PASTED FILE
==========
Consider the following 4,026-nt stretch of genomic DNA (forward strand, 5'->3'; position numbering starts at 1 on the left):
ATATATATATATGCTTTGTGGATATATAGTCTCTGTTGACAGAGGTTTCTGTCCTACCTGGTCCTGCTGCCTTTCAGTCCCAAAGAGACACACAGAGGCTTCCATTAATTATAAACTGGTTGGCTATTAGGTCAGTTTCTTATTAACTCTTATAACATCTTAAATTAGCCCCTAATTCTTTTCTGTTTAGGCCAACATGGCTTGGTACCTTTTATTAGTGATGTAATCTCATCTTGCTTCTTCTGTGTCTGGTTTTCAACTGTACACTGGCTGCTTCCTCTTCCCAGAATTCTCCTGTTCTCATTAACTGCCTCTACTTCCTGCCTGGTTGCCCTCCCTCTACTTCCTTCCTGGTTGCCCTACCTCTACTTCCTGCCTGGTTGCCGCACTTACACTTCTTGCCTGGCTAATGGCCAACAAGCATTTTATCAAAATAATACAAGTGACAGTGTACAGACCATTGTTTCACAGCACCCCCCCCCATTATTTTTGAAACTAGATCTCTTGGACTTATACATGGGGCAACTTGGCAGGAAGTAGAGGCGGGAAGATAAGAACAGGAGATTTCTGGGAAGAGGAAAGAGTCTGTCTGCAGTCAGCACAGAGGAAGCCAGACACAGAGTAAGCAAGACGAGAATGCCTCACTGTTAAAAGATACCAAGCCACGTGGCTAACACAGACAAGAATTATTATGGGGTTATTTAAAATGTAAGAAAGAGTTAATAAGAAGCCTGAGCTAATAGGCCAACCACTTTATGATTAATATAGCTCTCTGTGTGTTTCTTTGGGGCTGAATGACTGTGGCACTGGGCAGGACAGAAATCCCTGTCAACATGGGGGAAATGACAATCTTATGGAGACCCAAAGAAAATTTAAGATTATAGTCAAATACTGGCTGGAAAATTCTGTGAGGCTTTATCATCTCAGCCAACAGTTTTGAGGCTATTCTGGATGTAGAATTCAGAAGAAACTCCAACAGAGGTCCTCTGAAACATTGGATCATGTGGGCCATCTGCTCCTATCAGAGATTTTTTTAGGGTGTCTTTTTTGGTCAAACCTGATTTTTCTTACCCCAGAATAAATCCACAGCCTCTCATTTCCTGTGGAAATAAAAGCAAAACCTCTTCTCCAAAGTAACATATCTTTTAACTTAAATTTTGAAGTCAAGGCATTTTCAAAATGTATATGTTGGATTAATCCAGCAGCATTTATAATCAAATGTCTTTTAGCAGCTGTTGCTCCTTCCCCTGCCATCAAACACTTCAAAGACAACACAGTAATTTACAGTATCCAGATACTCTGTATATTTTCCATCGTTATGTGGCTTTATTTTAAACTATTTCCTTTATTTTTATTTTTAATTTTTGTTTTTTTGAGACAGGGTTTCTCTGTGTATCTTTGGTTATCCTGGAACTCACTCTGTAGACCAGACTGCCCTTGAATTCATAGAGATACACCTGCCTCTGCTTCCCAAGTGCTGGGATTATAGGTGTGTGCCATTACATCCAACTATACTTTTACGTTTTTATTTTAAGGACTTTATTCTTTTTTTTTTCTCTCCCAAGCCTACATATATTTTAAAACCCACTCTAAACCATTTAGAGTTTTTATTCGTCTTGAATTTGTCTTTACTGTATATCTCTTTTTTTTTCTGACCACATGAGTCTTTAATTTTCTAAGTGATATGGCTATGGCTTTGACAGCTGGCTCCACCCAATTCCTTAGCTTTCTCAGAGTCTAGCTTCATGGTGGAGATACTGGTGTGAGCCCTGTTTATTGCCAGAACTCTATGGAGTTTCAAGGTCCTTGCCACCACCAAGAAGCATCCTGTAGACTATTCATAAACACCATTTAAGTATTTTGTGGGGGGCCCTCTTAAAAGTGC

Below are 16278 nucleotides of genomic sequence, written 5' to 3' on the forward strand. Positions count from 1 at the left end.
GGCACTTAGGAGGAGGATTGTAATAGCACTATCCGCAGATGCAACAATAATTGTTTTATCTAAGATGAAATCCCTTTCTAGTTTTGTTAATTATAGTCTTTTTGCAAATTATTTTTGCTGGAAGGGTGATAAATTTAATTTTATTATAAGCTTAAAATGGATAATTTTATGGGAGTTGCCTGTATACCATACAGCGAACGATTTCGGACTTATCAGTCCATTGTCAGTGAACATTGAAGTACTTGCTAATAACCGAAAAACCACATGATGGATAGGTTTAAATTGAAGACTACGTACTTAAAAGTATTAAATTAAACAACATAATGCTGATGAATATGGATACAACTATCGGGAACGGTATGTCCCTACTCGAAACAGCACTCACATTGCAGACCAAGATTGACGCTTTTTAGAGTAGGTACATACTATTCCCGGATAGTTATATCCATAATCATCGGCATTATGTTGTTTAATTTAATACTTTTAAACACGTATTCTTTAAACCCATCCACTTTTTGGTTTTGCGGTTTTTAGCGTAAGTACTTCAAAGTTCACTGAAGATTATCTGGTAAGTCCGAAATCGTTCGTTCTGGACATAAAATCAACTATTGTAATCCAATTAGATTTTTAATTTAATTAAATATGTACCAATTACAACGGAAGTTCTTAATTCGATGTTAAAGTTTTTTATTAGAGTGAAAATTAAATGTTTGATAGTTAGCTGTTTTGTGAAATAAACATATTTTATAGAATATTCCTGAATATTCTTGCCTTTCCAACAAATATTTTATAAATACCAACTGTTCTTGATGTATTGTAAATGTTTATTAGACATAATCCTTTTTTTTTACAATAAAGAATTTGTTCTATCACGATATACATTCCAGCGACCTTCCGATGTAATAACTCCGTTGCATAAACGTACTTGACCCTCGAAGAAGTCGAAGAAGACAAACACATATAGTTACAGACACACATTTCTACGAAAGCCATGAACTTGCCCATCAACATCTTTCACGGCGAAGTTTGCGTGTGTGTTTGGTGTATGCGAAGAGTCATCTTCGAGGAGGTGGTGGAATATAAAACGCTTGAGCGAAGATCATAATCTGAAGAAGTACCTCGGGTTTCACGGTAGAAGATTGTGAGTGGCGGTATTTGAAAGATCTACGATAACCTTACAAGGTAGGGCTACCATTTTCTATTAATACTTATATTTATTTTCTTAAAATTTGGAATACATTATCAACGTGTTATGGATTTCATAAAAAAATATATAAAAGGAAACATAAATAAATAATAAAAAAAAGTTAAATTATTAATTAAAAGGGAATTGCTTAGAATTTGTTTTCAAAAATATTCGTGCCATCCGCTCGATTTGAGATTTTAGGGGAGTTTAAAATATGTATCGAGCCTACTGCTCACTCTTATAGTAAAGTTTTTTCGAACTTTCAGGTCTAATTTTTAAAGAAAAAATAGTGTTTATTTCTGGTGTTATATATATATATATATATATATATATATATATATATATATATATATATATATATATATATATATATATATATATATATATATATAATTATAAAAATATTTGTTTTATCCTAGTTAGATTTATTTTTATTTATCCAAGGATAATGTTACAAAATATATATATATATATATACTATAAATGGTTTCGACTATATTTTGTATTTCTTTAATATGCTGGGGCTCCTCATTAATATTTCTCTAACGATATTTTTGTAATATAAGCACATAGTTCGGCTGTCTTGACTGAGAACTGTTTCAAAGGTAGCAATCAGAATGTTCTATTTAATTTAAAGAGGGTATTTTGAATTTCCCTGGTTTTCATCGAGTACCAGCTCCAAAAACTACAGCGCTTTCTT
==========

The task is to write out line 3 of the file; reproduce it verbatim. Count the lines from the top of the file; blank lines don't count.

Below are 16278 nucleotides of genomic sequence, written 5' to 3' on the forward strand. Positions count from 1 at the left end.